So, it’s Valentine’s Day. Did you know? If you have any contact with any form of social, real world or media, you know. Personally, I don’t really care. I’ve never been particularly excited nor particularly resentful about the day. I just don’t care.
But this year, I’m reflecting on some things and this “holiday” seems the time to share. (And “holiday” absolutely demands quotes because if I’m not getting the day off because of you, then you don’t get to use the title “holiday.”)
After starting Heart & Sole coaching with middle school girls this week and researching topics on girls and juvenile justice these last few months, I’m seeing some patterns that manifest in different ways based on several factors. Those factors have much to do with race and income and environment. But there are commonalities among our girls that are damaging. And they demand our attention.
But just like telling kids to value education over popularity and expecting them to automatically buy in is largely unrealistic, telling teenage girls not to have a boyfriend is equally ridiculous.
I think the message we WANT to send and should do a better job of sending, is that it’s normal to want a boyfriend (or girlfriend or whatever). That feeling really never goes away. Even at 43, I kinda want a boyfriend (but also not really … but yes I would like that, but only if he really brings some exceptional value to my life). It’s nice to have someone that likes you and tells you you’re pretty. The problem is, girls often value whatever a boy is telling them above what they used to value about themselves. And we have to get to, say, our forties before we are ready to say, whoa. No. I decide what makes me amazing and you can either buy into that or not. It won’t change who I am. If you’re not adding value to my life, then you can’t be in my life.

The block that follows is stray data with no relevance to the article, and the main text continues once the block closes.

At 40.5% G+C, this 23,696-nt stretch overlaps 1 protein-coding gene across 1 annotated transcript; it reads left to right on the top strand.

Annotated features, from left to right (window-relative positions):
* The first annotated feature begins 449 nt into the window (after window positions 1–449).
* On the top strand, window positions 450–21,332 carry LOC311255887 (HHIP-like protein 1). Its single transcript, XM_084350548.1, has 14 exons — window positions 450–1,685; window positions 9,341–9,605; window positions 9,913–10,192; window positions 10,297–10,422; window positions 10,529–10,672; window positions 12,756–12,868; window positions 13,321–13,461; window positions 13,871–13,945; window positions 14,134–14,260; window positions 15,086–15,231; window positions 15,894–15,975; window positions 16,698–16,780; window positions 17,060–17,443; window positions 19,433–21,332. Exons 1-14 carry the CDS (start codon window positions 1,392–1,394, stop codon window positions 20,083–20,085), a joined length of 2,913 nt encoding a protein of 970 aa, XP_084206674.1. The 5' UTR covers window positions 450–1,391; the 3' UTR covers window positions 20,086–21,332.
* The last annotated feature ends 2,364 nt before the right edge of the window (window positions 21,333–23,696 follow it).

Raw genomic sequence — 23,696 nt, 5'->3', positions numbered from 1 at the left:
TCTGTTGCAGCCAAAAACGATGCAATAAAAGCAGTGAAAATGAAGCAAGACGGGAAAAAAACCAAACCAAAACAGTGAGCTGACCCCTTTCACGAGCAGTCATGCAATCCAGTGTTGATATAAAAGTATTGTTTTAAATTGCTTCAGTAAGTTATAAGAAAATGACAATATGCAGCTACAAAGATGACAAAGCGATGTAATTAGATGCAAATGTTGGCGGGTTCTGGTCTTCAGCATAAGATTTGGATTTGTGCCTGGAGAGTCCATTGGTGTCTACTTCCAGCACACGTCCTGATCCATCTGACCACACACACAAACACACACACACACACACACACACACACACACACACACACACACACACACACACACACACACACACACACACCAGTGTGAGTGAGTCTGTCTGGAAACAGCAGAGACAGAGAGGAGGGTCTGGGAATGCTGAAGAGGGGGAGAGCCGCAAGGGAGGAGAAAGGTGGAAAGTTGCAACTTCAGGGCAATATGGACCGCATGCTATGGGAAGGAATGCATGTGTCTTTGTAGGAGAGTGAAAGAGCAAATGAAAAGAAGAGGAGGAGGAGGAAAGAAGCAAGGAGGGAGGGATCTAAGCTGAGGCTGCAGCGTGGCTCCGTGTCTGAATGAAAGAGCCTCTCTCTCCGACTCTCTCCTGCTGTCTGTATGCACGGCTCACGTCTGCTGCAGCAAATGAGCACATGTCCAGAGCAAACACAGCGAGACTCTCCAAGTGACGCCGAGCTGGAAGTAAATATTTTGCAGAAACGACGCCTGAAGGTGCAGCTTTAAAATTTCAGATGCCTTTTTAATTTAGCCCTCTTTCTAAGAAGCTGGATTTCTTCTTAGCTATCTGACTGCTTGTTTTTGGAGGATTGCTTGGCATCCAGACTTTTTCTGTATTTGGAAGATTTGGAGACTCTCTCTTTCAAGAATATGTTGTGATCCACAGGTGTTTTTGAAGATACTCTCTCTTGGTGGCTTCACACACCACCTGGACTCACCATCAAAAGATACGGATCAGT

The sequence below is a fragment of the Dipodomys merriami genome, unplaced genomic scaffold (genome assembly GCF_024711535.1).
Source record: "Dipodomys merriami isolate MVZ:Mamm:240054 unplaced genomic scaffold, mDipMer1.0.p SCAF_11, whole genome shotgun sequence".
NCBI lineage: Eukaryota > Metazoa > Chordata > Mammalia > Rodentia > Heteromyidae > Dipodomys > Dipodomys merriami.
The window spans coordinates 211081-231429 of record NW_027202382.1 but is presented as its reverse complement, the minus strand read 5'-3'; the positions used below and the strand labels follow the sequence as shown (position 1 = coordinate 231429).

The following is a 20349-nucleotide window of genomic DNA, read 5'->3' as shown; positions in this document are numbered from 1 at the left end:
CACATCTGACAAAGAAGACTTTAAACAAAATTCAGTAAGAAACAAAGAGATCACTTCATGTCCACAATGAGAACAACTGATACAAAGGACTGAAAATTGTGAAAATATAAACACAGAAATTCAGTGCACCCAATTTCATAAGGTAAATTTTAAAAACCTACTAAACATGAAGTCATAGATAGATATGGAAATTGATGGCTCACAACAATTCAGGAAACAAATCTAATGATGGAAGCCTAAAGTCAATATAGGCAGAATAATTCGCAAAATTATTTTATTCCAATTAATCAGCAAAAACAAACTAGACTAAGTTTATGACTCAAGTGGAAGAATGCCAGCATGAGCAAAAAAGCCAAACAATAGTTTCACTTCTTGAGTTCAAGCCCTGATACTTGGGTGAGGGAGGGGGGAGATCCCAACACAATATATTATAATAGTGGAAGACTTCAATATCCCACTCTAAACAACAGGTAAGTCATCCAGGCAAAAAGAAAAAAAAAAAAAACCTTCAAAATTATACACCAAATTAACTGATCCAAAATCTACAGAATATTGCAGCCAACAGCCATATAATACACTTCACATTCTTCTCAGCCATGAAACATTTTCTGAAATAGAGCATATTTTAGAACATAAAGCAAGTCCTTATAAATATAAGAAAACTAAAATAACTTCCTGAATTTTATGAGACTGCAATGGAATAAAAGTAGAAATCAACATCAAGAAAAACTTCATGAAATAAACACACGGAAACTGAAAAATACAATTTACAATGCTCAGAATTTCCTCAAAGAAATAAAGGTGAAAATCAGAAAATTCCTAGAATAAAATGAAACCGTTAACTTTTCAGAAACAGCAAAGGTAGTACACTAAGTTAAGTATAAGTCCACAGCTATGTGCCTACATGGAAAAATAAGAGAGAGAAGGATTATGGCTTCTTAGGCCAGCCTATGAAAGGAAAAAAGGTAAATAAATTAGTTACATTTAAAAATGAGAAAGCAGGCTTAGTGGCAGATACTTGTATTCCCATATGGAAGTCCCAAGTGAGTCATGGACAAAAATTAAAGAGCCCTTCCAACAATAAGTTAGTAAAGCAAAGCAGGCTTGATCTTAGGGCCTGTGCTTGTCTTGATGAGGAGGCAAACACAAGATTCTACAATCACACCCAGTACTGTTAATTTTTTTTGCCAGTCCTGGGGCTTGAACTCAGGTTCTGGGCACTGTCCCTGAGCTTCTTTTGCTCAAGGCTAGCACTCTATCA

On a harsher scale, while reading Pushout: The Crimininalization of Black Girls in Schools, I’m learning about the numbers of poor young girls, mostly black, that are involved in the sex industry, referring to their pimps as their boyfriends. These girls are controlled by these grown men. They’re missing out on an education and handing their control over to men that see them as a commodity, and a very cheap commodity, rather than a human being. They are actually losing their humanity, trading it in for a few quick dollars and the precarious protection of a man.
In her book, Monique Morris quotes one 14-year old girl on the topic.
When you’re a prostitute, cause I have been one for a couple of months now, like, when you’re a prostitute, you gotta stop going to school because it’s something that you have to do all day. And if you don’t do it all day, you gotta hang out with your boyfriend all day, or like your pimp all day. You have to. You have to. All day. And if you don’t … you could still get your education … that’s if he lets you. But usually, the girls that’s in the sex industry stop going to school.
That’s just so powerfully mind-boggling to me. That is a 14-year old child saying those things. And yet, I’m also completely aware of how and why it happens. To get into that would be to get into a wealth of research on socioeconomic status, Strain Theory, Labeling Theory, countless other theories, a history of dehumanization and marginalization, … more factors than I’m prepared to address in this post. I encourage anyone that has any interest in our children or the future of our society to get the book. Read it. It’s full of truths that you may or may not be aware of. We have GOT to start shifting the narrative of how we engage with young girls.